Dan also runs his own website, blog and a wiki page dedicated to the world of Draconica. He has also been a reviewer for the website Read2Review and occassionally reviews books on his blog. He has also written a short comic book strip called Queller, which was published in an anthology for the comic Lighting Strike Presents... At the moment he is also currently working on a script for an independant video game - to be released in the future.

Authors who have inspired Dan are Douglas Adams, J.R.R Tolkien, Harlan Ellison, Alan Moore, Joss Whedon, H.P Lovecraft, George R.R Martin and Hiromu Arakawa.

Contact links:

Saturday, August 9, 2014

Interview with Gabriel Constans, author of The Last Conception

Please welcome fellow Melange Books author Gabriel Constans, who has just released 'The Last Conception'. Be sure to check out the links at the bottom!!

Gabriel Constans
Where are you from, and what do you do when you’re not writing?

I’m from Santa Cruz, a beautiful little city off the coast of California, about an hour and a half south of San Francisco. When I’m not writing I sculpt stone, read, eat chocolate and keep in touch with our children and grandchildren.

How did you come up with the idea for this book/series?

In some ways, this is an extension of my previous novel, Buddha’s Wife, except that it is completely fictional, takes place in contemporary America and challenges readers’ to think about what they would do if they found out they were the last in line of a famous spiritual teacher, who supposedly never had children.

Tell us about the writing process—what were your favorite and least favorite moments?

I enjoy everything about writing, except for waiting for others to get back to me, when I’m waiting for edits or feedback. Writing, editing, preparing the manuscript, publishing and letting people know about the story, are all pleasurable to me – really.

What’s your favorite cure for writer’s block?

It isn’t something I’ve ever had. The issue is usually the reverse, and that is to choose one out of many, stories, people or ideas and write about it.

Can you please share an excerpt?

Savarna tried another yoga pose. “Damn,” she said, losing her balance, just as the phone rang. She picked up her cell and answered.

“Hi, Sis. What’s up?”

Savarna’s sister, Chitra, had married Mike Nolan, an architect. Savarna loved him like the brother she’d never had. He was easy to get along with and always up for a joke or two, even if the joke was on him. Chitra and Mike were the same age. Their parents, Mira and Davidia Sikand, had been hesitant at first, since Mike had been raised Lutheran and wasn’t, as they said, “from quite the right background.” Her parents quickly came around when, after being married only six months, Chitra had been diagnosed with metastatic cancer. They saw their son-in-law lovingly and devoutly stay with their daughter through the horrendous but successful surgery, chemotherapy, and radiation. If it hadn’t been for Mike’s determination, energy, and positive attitude, they were not sure Chitra would have fared as well as she did. “Savarna, could you stop and pick up some drinks for Mom’s party? It’s the only thing I forgot.”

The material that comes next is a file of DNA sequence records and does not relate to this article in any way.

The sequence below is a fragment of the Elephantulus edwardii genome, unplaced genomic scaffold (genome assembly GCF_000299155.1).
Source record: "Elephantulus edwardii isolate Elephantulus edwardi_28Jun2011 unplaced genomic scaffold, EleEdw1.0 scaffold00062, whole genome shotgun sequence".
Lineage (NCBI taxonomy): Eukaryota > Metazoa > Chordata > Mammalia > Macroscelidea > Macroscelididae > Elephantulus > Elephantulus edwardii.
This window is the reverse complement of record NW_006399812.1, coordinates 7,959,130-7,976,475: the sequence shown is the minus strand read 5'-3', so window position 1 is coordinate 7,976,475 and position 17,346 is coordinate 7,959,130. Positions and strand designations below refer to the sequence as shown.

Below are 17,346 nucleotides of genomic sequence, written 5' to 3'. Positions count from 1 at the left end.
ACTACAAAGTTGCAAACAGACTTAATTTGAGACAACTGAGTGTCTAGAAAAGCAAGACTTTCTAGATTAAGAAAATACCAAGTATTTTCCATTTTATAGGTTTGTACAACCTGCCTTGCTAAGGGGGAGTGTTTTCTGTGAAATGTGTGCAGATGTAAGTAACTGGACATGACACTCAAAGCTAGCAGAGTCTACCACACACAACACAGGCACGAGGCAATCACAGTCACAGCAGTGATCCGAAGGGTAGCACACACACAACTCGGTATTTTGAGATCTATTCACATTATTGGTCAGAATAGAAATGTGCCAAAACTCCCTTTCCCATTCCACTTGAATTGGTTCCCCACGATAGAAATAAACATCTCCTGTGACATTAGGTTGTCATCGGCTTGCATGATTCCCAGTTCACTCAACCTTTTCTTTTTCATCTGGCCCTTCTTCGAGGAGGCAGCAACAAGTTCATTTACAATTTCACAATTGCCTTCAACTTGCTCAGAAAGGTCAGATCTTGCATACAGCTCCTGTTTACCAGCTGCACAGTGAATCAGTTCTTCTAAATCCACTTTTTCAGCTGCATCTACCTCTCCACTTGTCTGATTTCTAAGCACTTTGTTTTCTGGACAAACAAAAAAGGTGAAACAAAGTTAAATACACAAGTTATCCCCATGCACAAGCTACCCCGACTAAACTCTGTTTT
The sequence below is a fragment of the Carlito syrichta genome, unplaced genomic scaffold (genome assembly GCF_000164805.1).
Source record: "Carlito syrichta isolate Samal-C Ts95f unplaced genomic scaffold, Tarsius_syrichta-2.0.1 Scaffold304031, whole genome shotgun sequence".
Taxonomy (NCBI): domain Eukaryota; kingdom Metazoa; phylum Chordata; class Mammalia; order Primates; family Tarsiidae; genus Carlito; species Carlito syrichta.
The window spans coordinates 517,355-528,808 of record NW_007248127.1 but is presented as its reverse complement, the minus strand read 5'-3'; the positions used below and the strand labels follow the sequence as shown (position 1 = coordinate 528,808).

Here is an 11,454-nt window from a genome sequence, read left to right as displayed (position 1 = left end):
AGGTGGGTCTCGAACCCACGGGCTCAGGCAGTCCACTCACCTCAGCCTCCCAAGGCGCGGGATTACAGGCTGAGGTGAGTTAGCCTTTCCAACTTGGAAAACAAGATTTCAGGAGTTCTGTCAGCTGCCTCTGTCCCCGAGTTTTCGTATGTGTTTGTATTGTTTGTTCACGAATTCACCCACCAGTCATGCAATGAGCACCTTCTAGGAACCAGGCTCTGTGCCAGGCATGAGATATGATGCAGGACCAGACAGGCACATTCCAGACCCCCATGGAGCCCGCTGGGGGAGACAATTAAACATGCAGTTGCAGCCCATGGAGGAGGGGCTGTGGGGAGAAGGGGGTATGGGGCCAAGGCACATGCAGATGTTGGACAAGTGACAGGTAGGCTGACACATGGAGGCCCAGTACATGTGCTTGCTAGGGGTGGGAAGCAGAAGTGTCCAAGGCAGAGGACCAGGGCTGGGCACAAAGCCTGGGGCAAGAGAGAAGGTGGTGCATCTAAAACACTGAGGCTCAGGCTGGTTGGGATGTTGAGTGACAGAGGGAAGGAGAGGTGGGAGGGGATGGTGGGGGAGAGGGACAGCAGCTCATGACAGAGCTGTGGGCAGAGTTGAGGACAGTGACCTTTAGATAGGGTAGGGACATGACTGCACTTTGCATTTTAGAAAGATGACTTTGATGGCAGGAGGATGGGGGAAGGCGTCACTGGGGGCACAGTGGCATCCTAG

“No problem. I’ll get some juice and chai. You know how much she loves her chai.”

They both grinned, certain the other was doing the same. Their mother could drink a gallon of chai and keep guzzling if more was offered. Then she would always complain that she had to go to the bathroom so often. It was a lifelong obsession that her children made fun of at every opportunity. When they were younger, some of their friends accidentally called their mother Mrs. Chai, having heard the girls calling her that themselves when she wasn’t present.

What’s your next/current writing project?

Having written the screenplay for The Last Conception, I’m presently contacting producers to try to get it made into a film. There are a few producers reading it present. We’ll see (hopefully, literally).

Here’s a totally random question: How weird are you? Let’s be scientific and determine the answer with this quiz I found. Be sure to share your answers and the final result for our weird readers J

So, I was only 96, which looks totally and completely in the middle of boring and not much less or more weird than anyone else (who took this).

Thanks so much for stopping by! ~Mysti Parker

Author Bio:

Gabriel Constans previous novel, Buddha’s Wife, was highly acclaimed by writers and reviewers, such as Bell Hooks, Chitra Divakaruni and Robert Blake. It is presently being adapted for the screen, as is The Last Conception. Other works of fiction by the author include St. Catherine’s BabyThe Skin of Lions: Rwandan Folk Tales, and Zen Master Tova Tarantino Toshiba: The Illustrious and Delusional Abbess of Satire.

Buy at:

Additional links:
Gabriel’s Blog - Here, There & Everywhere:

Wednesday, August 6, 2014

Highlights from Fandomfest 2014

This past weekend, I attended Fandomfest at the Kentucky International Convention Center. It rocked! Attendance was down from last year, but it was still a fabulous show. Several factors were in our favor. For one, the whole shebang was in one building and one floor. Not TOO many big name celebrities were in attendance. Last year, both William Shatner AND Stan Lee were there. Both of those guys brought in thousands of fans each and resulted in an over-capacity crowd.

This year, we still had a great showing of celebs like Karl Urban:

They didn't have an LOTR background, darn it!